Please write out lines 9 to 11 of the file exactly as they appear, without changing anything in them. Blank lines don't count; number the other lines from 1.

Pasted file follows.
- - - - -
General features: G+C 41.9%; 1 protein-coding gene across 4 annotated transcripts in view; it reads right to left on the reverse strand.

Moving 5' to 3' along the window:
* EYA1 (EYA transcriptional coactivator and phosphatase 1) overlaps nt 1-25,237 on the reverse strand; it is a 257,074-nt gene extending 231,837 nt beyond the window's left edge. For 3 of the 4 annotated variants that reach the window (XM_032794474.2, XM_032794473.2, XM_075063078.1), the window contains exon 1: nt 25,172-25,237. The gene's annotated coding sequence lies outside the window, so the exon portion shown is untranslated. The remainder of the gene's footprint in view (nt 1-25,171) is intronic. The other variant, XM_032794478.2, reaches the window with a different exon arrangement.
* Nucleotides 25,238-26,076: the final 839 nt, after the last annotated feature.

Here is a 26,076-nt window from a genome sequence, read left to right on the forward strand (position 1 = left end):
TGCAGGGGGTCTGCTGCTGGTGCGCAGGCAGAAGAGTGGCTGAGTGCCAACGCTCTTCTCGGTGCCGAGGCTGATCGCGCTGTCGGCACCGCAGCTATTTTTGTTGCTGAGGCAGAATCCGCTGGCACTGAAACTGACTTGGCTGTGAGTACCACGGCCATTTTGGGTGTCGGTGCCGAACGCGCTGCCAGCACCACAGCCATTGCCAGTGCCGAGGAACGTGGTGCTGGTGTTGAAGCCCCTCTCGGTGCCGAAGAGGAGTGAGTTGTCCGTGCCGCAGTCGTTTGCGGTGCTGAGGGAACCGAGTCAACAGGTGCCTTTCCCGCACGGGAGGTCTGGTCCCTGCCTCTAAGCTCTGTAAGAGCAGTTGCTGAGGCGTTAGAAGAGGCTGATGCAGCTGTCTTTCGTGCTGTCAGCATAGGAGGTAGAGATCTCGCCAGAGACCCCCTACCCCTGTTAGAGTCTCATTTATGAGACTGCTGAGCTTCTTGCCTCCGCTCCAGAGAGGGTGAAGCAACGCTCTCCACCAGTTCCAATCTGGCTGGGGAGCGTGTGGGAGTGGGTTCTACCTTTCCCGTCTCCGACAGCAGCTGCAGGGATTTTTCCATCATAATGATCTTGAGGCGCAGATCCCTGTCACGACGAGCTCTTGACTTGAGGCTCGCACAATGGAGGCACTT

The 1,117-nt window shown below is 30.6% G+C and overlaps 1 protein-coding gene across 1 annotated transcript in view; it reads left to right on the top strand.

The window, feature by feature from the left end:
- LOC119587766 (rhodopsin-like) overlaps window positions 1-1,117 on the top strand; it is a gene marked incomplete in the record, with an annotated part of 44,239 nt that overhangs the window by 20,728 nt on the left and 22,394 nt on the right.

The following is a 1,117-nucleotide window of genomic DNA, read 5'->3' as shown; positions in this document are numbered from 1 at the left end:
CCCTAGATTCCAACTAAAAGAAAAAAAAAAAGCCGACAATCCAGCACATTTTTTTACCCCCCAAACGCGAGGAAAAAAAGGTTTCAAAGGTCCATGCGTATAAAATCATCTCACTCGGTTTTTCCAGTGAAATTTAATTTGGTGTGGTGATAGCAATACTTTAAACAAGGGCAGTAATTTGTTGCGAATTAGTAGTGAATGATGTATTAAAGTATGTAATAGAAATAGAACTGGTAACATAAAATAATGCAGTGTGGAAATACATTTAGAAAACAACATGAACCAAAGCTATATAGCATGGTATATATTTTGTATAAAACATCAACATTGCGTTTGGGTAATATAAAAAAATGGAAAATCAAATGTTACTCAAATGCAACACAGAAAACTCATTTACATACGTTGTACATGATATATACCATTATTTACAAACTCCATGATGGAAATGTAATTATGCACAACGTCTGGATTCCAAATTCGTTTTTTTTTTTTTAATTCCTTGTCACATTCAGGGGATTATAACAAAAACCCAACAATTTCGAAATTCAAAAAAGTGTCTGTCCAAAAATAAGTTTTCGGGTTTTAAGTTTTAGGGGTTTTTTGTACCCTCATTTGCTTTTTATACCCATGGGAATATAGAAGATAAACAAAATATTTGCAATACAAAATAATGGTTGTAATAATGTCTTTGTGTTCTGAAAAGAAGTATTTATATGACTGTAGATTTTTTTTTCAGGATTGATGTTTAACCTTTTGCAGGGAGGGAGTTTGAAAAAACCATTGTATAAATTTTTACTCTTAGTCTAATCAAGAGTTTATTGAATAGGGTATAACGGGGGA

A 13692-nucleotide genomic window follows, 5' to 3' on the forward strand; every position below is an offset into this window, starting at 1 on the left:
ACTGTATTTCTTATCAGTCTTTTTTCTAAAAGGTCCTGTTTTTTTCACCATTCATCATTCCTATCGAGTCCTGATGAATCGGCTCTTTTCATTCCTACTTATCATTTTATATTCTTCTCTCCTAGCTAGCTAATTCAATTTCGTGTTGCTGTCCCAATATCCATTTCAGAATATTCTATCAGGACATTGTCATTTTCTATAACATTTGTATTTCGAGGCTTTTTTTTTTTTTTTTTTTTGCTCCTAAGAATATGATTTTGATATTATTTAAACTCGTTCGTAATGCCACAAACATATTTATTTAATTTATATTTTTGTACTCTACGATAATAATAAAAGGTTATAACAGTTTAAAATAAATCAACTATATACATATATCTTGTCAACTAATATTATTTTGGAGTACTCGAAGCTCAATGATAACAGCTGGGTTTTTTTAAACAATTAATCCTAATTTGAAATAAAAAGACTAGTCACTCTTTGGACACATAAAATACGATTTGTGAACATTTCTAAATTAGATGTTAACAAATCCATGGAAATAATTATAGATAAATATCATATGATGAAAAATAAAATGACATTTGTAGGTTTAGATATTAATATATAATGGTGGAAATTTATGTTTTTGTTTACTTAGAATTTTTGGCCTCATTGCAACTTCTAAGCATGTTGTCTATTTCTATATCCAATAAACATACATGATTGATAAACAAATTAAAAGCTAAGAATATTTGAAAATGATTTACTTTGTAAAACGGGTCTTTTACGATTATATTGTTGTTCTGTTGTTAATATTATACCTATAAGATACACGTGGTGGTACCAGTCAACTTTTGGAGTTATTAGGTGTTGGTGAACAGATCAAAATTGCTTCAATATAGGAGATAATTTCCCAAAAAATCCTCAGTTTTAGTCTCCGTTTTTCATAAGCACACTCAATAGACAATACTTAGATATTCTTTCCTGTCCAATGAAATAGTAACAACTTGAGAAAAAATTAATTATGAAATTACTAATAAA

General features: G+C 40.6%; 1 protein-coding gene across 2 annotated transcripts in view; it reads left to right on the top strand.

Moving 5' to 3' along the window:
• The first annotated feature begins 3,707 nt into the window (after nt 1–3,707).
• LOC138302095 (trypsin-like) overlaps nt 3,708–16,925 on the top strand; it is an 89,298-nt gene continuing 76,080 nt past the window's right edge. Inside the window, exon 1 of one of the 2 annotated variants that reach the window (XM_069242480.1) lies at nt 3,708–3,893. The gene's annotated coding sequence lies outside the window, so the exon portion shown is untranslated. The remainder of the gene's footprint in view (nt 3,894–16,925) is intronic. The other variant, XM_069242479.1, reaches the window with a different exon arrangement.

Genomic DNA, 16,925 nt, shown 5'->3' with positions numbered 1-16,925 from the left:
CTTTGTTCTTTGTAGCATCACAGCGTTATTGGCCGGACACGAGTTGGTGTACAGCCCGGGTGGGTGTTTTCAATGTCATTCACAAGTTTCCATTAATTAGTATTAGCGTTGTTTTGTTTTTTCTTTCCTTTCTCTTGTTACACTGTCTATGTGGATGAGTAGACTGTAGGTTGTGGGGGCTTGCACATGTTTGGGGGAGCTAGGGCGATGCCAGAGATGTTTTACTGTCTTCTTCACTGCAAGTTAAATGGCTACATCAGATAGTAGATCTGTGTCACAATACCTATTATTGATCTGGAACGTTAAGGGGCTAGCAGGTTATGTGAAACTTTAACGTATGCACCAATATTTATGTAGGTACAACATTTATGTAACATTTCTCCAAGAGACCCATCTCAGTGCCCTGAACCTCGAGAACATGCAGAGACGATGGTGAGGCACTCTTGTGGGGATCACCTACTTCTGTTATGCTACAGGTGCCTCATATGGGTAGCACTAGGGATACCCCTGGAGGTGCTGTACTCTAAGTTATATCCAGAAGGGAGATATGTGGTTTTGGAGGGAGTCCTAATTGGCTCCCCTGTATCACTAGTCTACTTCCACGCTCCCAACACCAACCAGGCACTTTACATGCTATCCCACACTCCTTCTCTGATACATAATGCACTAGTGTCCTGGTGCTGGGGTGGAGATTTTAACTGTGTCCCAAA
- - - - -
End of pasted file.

- LOC119587766 (rhodopsin-like) overlaps window positions 1-1,117 on the top strand; it is a gene marked incomplete in the record, with an annotated part of 44,239 nt that overhangs the window by 20,728 nt on the left and 22,394 nt on the right.

The following is a 1,117-nucleotide window of genomic DNA, read 5'->3' as shown; positions in this document are numbered from 1 at the left end:
CCCTAGATTCCAACTAAAAGAAAAAAAAAAAGCCGACAATCCAGCACATTTTTTTACCCCCCAAACGCGAGGAAAAAAAGGTTTCAAAGGTCCATGCGTATAAAATCATCTCACTCGGTTTTTCCAGTGAAATTTAATTTGGTGTGGTGATAGCAATACTTTAAACAAGGGCAGTAATTTGTTGCGAATTAGTAGTGAATGATGTATTAAAGTATGTAATAGAAATAGAACTGGTAACATAAAATAATGCAGTGTGGAAATACATTTAGAAAACAACATGAACCAAAGCTATATAGCATGGTATATATTTTGTATAAAACATCAACATTGCGTTTGGGTAATATAAAAAAATGGAAAATCAAATGTTACTCAAATGCAACACAGAAAACTCATTTACATACGTTGTACATGATATATACCATTATTTACAAACTCCATGATGGAAATGTAATTATGCACAACGTCTGGATTCCAAATTCGTTTTTTTTTTTTTAATTCCTTGTCACATTCAGGGGATTATAACAAAAACCCAACAATTTCGAAATTCAAAAAAGTGTCTGTCCAAAAATAAGTTTTCGGGTTTTAAGTTTTAGGGGTTTTTTGTACCCTCATTTGCTTTTTATACCCATGGGAATATAGAAGATAAACAAAATATTTGCAATACAAAATAATGGTTGTAATAATGTCTTTGTGTTCTGAAAAGAAGTATTTATATGACTGTAGATTTTTTTTTCAGGATTGATGTTTAACCTTTTGCAGGGAGGGAGTTTGAAAAAACCATTGTATAAATTTTTACTCTTAGTCTAATCAAGAGTTTATTGAATAGGGTATAACGGGGGA